Simply Shabulous bids farewell to community
By May Soricelli
In May of 2012, Chris Gischel eagerly opened up Simply Shabulous on Mountain Avenue. Although she had the intention of setting up shop there forever, she recently had to make the disheartening decision to close because of unexpected life circumstances.
“I can tell you exactly how I feel: torn,” Gischel said. “I’ve shed a lot of tears over this. When you put this much of yourself into something it’s like losing a part of yourself. But it helps knowing I have something to focus on that’s more important.”
For her, the hobby of maintaining the shop became a part of who she is because of how much of herself she invested; a part of herself that she must now relinquish.
Gischel found that it truly came down to not having enough time to run the shop.
Last fall, Gischel suffered the sudden and tragic loss of her daughter-in-law. She began to help in any way with the young children of her now widowed son. As a grandparent she has had an active role in caring for her grandchildren, which in her mind and heart is the most important thing. While managing her primary full-time job, caring for the children, and running the shop on the side, she found that something had to give.
“The job that pays the bills couldn’t go, and the grandkids couldn’t go, so the shop had to close,” said Gischel.
For Gischel, her life force and happiness in this time of mourning and difficult decisions is her grandchildren.
“We decided that we already had our chance at a childhood, we want to give them theirs. I don’t know any grandparent who wouldn’t do as much,” said Gischel.
The community will see yet another unique local retail shop close its doors, and as a long-time Berthoud resident, Gischel feels the weight of that.
“I’m sad we’re losing a retail shop in Berthoud,” said Gischel.
She said that Simply Shabulous was so much more than just a retail store, it was about making a connection with people who have the same appreciation for vintage items that she does.
“My regulars, I will miss them like crazy; they don’t just shop, it becomes a gab-fest. I’ve made wonderful life-long friends,” said Gischel.
She said that her shop was very successful and had regulars coming in as frequently as two or three times per week, always finding something new they loved.
Gischel recalls before she opened the shop how the building originally stood out to her as it sat vacant for nearly four years on Mountain Avenue. She told her husband that she had to have it. After inquiring about the owner and discovering it was not for sale, she sent a letter to the owner. To her surprise, the owner was willing to sell it to her, and thus she started her business.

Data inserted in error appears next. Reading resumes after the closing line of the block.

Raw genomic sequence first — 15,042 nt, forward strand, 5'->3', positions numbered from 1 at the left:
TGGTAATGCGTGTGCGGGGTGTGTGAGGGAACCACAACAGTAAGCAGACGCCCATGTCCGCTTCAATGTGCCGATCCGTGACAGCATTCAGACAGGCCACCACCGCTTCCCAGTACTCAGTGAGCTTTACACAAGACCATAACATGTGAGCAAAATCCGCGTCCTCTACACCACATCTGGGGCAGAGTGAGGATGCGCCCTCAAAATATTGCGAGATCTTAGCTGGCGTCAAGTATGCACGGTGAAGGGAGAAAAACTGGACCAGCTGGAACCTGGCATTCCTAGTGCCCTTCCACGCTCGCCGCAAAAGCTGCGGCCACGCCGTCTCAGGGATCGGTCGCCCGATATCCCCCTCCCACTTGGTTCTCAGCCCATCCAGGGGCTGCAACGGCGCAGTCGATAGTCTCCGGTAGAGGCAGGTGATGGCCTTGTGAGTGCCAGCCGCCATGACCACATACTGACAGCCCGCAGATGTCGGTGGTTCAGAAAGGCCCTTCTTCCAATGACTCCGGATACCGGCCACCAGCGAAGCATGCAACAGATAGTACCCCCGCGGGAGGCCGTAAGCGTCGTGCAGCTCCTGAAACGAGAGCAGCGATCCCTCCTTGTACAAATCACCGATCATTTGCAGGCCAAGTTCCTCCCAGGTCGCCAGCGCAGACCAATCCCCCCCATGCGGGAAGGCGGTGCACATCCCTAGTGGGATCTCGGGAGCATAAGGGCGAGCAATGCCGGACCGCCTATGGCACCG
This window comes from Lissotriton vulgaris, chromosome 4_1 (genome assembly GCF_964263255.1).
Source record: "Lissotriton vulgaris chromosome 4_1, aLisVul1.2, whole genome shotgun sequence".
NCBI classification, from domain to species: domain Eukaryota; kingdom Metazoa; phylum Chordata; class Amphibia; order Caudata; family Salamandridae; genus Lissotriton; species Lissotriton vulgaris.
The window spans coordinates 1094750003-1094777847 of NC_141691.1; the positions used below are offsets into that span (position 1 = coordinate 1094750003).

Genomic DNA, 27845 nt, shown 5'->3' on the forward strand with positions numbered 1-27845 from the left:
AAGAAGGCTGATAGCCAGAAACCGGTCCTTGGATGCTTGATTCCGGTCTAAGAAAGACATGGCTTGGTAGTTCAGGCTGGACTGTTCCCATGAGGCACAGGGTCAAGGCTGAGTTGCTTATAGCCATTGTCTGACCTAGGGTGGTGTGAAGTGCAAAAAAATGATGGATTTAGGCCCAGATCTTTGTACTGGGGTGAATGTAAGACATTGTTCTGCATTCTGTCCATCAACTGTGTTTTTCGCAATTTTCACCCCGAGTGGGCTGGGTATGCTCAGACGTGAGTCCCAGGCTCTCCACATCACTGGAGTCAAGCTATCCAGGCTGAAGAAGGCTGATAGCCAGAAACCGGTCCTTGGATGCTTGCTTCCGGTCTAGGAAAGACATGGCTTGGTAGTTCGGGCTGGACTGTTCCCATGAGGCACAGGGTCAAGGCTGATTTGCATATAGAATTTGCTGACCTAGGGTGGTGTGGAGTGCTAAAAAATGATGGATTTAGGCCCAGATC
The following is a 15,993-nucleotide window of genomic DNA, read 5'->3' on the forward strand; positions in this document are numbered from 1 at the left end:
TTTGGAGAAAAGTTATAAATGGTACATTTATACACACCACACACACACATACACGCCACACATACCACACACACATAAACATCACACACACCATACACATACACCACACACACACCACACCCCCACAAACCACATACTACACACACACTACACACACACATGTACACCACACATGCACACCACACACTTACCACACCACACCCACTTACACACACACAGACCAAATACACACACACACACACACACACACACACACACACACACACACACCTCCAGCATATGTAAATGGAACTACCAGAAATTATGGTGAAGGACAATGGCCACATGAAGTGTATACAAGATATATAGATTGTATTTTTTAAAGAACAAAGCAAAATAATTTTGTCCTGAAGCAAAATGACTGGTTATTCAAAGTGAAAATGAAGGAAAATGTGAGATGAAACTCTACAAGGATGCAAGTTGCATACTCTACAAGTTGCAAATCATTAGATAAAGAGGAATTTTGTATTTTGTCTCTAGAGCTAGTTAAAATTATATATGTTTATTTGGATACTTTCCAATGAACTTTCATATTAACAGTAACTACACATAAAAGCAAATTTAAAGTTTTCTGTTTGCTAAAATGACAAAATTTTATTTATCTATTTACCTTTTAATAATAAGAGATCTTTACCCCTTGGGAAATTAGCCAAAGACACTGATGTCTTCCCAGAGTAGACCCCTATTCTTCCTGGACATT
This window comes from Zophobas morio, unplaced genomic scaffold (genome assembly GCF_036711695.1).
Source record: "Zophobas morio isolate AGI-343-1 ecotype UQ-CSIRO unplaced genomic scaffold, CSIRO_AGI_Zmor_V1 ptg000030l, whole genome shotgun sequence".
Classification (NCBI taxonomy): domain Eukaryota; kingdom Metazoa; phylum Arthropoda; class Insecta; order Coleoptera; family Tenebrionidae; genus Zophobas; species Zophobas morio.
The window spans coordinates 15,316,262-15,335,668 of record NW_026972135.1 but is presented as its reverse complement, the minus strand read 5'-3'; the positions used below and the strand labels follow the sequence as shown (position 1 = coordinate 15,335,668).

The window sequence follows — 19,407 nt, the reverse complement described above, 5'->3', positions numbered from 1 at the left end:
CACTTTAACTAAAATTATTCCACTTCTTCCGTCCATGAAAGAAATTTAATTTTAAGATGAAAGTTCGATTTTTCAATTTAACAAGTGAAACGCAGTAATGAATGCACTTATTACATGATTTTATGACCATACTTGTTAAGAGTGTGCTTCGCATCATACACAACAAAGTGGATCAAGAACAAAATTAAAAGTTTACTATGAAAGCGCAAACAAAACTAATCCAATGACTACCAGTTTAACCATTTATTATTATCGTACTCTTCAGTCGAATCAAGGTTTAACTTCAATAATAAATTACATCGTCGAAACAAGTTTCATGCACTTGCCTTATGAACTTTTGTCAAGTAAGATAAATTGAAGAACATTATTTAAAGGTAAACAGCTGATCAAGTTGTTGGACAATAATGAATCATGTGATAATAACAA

For two years Gischel collected beautiful pieces from bygone eras and sought to rescue neglected and dusty antiques. She personally refurbished many pieces and brought back to life numerous unique items.
“I was very picky about what I brought into that shop; it had to create a certain atmosphere,” said Gischel.
Of the countless memories made at Simply Shabulous, Gischel is most fond of the discovery of unexplainable activity in the shop. She sought out a psychic to study the occurrences, who later gave her a recording of one particular “voice” in the shop. Gischel stated that while the woman making the recording was walking around her shop, with her audio equipment on, she pointed at a vase that she liked and said, “Oh my gosh, this is cute. How much is this?” According to Gischel, the recording picked up a little girl’s voice responding “It’s under $20.”
“It was fabulous. I would always greet the little girl in the garden and tell her about new things I was bringing in,” Gischel said.
With discounted items for the last several weeks, the entire inventory was purchased by two ladies from “Dragonfly Collectibles” out of Brush.
With the inventory sold, Gischel closed the doors for good on July 2.
After weeks of reducing inventory, the shop is now under contract to be purchased by the end of July.
Despite the loss of Simply Shabulous, Gischel looks eagerly to her future of devoted time with her grandchildren. She is also excited to focus more of her time and attention on decorating her own home.
“You put all this work into a shop for the community and you neglect your own home,” she said.
As far as discovering vintage items, restoring them to life, and sharing them with others, Gischel said, “I don’t know that I can stay away from it, it is something I love to do. I’m sure it is something I will come back to later on.”
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